On October 21, 1948 the New Haven Railroad published a booklet entitled New Mechanized Train Consist and Car Record System in which it states:
"...developed by New Haven officers in cooperation with engineers of the International Business Machines Corporation. Studies first projected in 1940 by the New Haven's transportation and communications departments culminated in a definite plan in 1942, but, because of war-time priorities, equipment was not received until the latter half of 1945 when operation was commenced between Maybrook, Cedar Hill, and the car service office at New Haven."
This booklet tells the story in great detail of the old and new Yard Operations processes and paperwork. In my quest to better understand the the inner workings of New Haven Railroad, this was the single most informative document I found regarding the paperwork and processes used in yard operations.
This is not that story.
But it is the story of the first hint to the public, and most employees, of what was to come was reported in the October, 1945 issue of Along the Line.
We "Kept the Home Fires Burning"
This is an article about the movement of tank cars during the war. Due to U-boats attacking tankers offshore, the movement of oil was moved (almost?) entirely to rail. ODT Order No 7 required the railroads to move tank cars of oil as soon as they were ready, over the shortest routes, and with the highest priority, superseding all other rail traffic. Since the oil was for the war effort, it was shipped primarily to northeastern ports, of which the New Haven had "between 600 and 700 unloading places." The change in traffic on the New Haven was enormous, and immediate.
In January, 1942, the New Haven handled 702 tank cars of oil. In February, this total more than quadrupled to 3,198 cars. March and April continued the trend, to 8,993 and 13,365. From that point the New Haven handled between 12,000 and 16,000 tank cars daily, with the highest total in March 1943 of 19,351 cars. The decline in shipments occurred in 1944. In January it was 11,507 cars, and 8,461 in December. In July 1945 the total was 6,747, still almost 10 times the prior normal.
In September 1942, a new process was implemented on the New Haven to make it possible to track the tank cars "hour-by-hour." As the article states:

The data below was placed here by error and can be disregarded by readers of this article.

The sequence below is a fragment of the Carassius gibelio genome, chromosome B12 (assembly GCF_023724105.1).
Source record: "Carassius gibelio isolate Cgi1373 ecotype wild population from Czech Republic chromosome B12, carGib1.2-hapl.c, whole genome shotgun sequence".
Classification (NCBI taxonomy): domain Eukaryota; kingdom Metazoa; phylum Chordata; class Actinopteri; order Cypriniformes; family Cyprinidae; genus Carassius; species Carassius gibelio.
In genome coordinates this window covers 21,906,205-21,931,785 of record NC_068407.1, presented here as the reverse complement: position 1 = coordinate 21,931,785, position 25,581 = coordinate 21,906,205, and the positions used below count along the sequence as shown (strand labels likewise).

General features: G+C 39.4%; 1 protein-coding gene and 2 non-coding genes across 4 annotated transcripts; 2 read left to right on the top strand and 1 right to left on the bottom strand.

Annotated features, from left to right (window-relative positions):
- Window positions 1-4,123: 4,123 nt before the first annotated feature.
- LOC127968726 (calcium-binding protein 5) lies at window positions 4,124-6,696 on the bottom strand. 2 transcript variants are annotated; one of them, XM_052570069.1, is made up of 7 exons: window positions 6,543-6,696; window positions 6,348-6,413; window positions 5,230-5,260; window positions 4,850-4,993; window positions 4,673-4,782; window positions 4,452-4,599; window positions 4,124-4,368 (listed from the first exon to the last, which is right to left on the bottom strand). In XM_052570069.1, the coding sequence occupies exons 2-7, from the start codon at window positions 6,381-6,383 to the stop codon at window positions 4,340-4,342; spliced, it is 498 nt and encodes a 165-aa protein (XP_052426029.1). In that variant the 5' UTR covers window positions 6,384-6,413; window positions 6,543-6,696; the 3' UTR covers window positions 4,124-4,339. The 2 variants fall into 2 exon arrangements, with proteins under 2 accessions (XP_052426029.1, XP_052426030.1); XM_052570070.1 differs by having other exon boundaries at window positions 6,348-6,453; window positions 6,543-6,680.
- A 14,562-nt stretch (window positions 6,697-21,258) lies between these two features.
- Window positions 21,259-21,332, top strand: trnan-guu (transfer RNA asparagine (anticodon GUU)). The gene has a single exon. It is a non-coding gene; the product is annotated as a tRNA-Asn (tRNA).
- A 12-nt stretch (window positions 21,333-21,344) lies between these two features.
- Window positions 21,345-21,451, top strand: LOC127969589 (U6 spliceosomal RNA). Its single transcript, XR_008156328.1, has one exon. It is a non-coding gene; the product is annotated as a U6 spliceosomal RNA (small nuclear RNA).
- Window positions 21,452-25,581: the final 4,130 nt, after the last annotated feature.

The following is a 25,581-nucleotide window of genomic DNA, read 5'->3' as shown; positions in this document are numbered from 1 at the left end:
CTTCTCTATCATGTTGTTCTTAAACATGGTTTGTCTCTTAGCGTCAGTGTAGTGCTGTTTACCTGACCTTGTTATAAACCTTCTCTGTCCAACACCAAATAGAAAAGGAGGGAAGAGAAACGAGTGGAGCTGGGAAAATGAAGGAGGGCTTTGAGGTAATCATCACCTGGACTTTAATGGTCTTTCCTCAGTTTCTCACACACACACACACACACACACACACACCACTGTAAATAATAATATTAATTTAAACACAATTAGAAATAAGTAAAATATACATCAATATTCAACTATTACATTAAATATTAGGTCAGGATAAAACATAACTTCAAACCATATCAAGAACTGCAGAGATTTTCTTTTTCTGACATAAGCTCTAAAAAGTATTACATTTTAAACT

Agents had a special report requiring the following information:
Car Number;Oil Train Symbol;Shipper;Consignee;Commodity;Point of Origin;Destination;Date and Hour Received;Date and Hour of Each Move;Date and Hour Placed for Unloading;Date and Hour Released by Consignee;Date and Hour of Each Move;Date and Hour Delivered Off Our Line.
These were transferred to individual car records, filed numerically in loose-leaf binders-a separate "car record sheet" for each car. As soon as report of a car's arrival on our line was received, a record sheet was inserted for that particular car. Then, as each subsequent move was reported, it was "posted" on the record until the car was delivered back to a connecting line..."
To start, I just want to point out how efficient, if labor intensive, this process was. The amount of information generated and recorded by the railroads through paper was enormous. This was a special project to track tank cars, but this information was recorded for every car, every day. For tank cars alone, the war-time increase was on the order of 400-500 cars per day. That's 4 to 5 additional trains running of nothing but tank cars.
While there is a lot of work involved, when the process as a whole is studied, I can't imagine a system that would be more reliable or efficient than what the railroads had devised by this time. Reports were sent to the Car Service Department by train. I've seen it noted somewhere that important ones went on the next passenger train. So as soon as the reports are finished in, say, Providence. They are sent via the next passenger train to the Car Service Department in New Haven.
It was the next step of the process, though, that I think also served as a test/proof-of-concept for the new system that would be implemented shortly after the war.
The finished record sheet was then removed from the loose-leaf binder and all the information was transferred to a "punch card" on an International Business Machines tabulator.Number symbols are used for this purpose. Commodity "3" for instance, is heavy fuel oil. Origin "1" is Texas. Shipped "99" is a miscellaneous shipper. Consignee "3" is Socony. Junction point "31" is Maybrook, and connecting line "56" is the N.Y., O.&W., so entry 3156 means it was received at Maybrook from O.&W. Destination 2022 is East Providence. "17" is Cedar Hill. "23" is Northup Avenue.
This system allowed them to quickly and easily print reports, usually for 10-day periods. The 10 days ending Septermber 30, 1943 showed 4,718 cars took an average of 20 hours from arrival to destination, 5 hours to placement, 11 hours to release, 12 hours to departure, and 18 hours back to the connection, or an average of 88 hours on the line.
They show examples of the paperwork involved:
The implementation was centralized at the Car Service Department. That is, the Agent reports were taken to the Car Service Department, where the loose-leaf records were kept and then transferred in the "punch-card bureau" as noted in one of the photos. These were where the IBM tabulators were to create and read the punch cards.
With tank cars, the IBM system was used only for the purpose of reporting after the car movements were completed. But I think it was more than adequate to prove that the IBM systems could streamline the process, if there was any question before. The next step would be to use the machines in "real time" to generate operational paperwork.